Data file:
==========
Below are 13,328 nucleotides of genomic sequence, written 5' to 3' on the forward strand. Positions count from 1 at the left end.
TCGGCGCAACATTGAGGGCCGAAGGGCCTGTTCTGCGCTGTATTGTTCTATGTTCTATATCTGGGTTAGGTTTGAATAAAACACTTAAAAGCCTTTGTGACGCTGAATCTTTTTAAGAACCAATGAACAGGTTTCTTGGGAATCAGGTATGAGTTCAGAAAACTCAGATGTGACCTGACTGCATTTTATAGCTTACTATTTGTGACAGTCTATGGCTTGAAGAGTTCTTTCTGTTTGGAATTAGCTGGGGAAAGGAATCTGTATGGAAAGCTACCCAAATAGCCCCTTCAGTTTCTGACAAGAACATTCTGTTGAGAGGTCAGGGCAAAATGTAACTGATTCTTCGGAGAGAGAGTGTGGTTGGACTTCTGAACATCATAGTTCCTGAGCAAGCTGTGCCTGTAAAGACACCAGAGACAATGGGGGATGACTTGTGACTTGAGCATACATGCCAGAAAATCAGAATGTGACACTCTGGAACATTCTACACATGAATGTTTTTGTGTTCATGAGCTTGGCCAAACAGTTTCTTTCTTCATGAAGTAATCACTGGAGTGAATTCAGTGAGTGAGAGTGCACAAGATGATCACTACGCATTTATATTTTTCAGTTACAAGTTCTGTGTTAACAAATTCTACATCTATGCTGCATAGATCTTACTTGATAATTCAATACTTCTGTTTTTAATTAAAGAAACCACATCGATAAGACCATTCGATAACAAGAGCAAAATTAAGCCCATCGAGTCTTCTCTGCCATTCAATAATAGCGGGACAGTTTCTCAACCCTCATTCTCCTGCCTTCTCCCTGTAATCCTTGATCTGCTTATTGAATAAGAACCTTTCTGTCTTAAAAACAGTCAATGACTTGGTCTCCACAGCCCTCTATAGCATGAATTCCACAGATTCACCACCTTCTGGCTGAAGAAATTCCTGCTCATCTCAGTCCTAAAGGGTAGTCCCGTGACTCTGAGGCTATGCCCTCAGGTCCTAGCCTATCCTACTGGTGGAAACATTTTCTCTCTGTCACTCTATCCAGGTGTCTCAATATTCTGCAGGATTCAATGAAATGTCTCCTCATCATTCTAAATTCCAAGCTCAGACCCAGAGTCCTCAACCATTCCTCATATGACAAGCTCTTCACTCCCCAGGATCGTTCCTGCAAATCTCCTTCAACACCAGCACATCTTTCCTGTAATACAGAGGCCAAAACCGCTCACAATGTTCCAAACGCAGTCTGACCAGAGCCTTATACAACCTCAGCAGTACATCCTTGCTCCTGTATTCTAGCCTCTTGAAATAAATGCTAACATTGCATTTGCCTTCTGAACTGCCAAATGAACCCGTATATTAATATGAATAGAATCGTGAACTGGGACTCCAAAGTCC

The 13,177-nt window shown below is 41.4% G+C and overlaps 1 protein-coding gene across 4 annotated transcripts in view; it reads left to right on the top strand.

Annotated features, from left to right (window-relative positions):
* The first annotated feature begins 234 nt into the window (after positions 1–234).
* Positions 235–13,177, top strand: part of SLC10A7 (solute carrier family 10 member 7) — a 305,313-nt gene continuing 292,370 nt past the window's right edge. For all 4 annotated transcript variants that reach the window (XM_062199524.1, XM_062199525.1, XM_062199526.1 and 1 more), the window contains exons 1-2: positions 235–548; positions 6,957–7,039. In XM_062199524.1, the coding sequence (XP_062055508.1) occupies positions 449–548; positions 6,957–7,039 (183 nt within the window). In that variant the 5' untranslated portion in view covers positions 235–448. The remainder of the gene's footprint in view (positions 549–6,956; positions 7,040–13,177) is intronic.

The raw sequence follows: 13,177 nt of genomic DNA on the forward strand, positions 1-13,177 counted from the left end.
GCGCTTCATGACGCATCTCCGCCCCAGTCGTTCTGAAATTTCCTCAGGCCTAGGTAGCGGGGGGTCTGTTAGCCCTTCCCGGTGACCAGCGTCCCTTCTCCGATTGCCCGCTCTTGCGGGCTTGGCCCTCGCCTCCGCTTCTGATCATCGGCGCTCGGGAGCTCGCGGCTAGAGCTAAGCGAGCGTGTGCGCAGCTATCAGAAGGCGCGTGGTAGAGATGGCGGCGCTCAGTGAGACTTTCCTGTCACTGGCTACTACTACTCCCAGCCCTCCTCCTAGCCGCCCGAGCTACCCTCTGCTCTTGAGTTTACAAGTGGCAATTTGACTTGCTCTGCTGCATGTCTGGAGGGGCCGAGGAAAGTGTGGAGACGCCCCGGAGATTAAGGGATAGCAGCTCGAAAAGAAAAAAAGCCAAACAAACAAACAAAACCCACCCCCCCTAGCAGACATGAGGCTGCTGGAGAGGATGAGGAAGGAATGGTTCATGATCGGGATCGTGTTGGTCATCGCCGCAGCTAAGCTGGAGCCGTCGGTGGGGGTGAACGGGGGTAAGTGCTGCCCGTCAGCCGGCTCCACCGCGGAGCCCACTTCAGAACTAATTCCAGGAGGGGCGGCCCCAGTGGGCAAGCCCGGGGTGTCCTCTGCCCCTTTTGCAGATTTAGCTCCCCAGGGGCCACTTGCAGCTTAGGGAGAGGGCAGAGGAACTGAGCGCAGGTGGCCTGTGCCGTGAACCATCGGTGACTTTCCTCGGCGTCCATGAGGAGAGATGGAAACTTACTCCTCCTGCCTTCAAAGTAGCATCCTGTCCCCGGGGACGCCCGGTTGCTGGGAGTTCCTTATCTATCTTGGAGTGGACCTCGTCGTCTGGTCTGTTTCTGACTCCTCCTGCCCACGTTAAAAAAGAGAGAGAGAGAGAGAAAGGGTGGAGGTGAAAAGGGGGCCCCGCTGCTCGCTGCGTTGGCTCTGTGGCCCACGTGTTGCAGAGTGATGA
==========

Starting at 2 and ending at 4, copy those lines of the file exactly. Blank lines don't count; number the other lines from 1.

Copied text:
TCGGCGCAACATTGAGGGCCGAAGGGCCTGTTCTGCGCTGTATTGTTCTATGTTCTATATCTGGGTTAGGTTTGAATAAAACACTTAAAAGCCTTTGTGACGCTGAATCTTTTTAAGAACCAATGAACAGGTTTCTTGGGAATCAGGTATGAGTTCAGAAAACTCAGATGTGACCTGACTGCATTTTATAGCTTACTATTTGTGACAGTCTATGGCTTGAAGAGTTCTTTCTGTTTGGAATTAGCTGGGGAAAGGAATCTGTATGGAAAGCTACCCAAATAGCCCCTTCAGTTTCTGACAAGAACATTCTGTTGAGAGGTCAGGGCAAAATGTAACTGATTCTTCGGAGAGAGAGTGTGGTTGGACTTCTGAACATCATAGTTCCTGAGCAAGCTGTGCCTGTAAAGACACCAGAGACAATGGGGGATGACTTGTGACTTGAGCATACATGCCAGAAAATCAGAATGTGACACTCTGGAACATTCTACACATGAATGTTTTTGTGTTCATGAGCTTGGCCAAACAGTTTCTTTCTTCATGAAGTAATCACTGGAGTGAATTCAGTGAGTGAGAGTGCACAAGATGATCACTACGCATTTATATTTTTCAGTTACAAGTTCTGTGTTAACAAATTCTACATCTATGCTGCATAGATCTTACTTGATAATTCAATACTTCTGTTTTTAATTAAAGAAACCACATCGATAAGACCATTCGATAACAAGAGCAAAATTAAGCCCATCGAGTCTTCTCTGCCATTCAATAATAGCGGGACAGTTTCTCAACCCTCATTCTCCTGCCTTCTCCCTGTAATCCTTGATCTGCTTATTGAATAAGAACCTTTCTGTCTTAAAAACAGTCAATGACTTGGTCTCCACAGCCCTCTATAGCATGAATTCCACAGATTCACCACCTTCTGGCTGAAGAAATTCCTGCTCATCTCAGTCCTAAAGGGTAGTCCCGTGACTCTGAGGCTATGCCCTCAGGTCCTAGCCTATCCTACTGGTGGAAACATTTTCTCTCTGTCACTCTATCCAGGTGTCTCAATATTCTGCAGGATTCAATGAAATGTCTCCTCATCATTCTAAATTCCAAGCTCAGACCCAGAGTCCTCAACCATTCCTCATATGACAAGCTCTTCACTCCCCAGGATCGTTCCTGCAAATCTCCTTCAACACCAGCACATCTTTCCTGTAATACAGAGGCCAAAACCGCTCACAATGTTCCAAACGCAGTCTGACCAGAGCCTTATACAACCTCAGCAGTACATCCTTGCTCCTGTATTCTAGCCTCTTGAAATAAATGCTAACATTGCATTTGCCTTCTGAACTGCCAAATGAACCCGTATATTAATATGAATAGAATCGTGAACTGGGACTCCAAAGTCC

The 13,177-nt window shown below is 41.4% G+C and overlaps 1 protein-coding gene across 4 annotated transcripts in view; it reads left to right on the top strand.

Annotated features, from left to right (window-relative positions):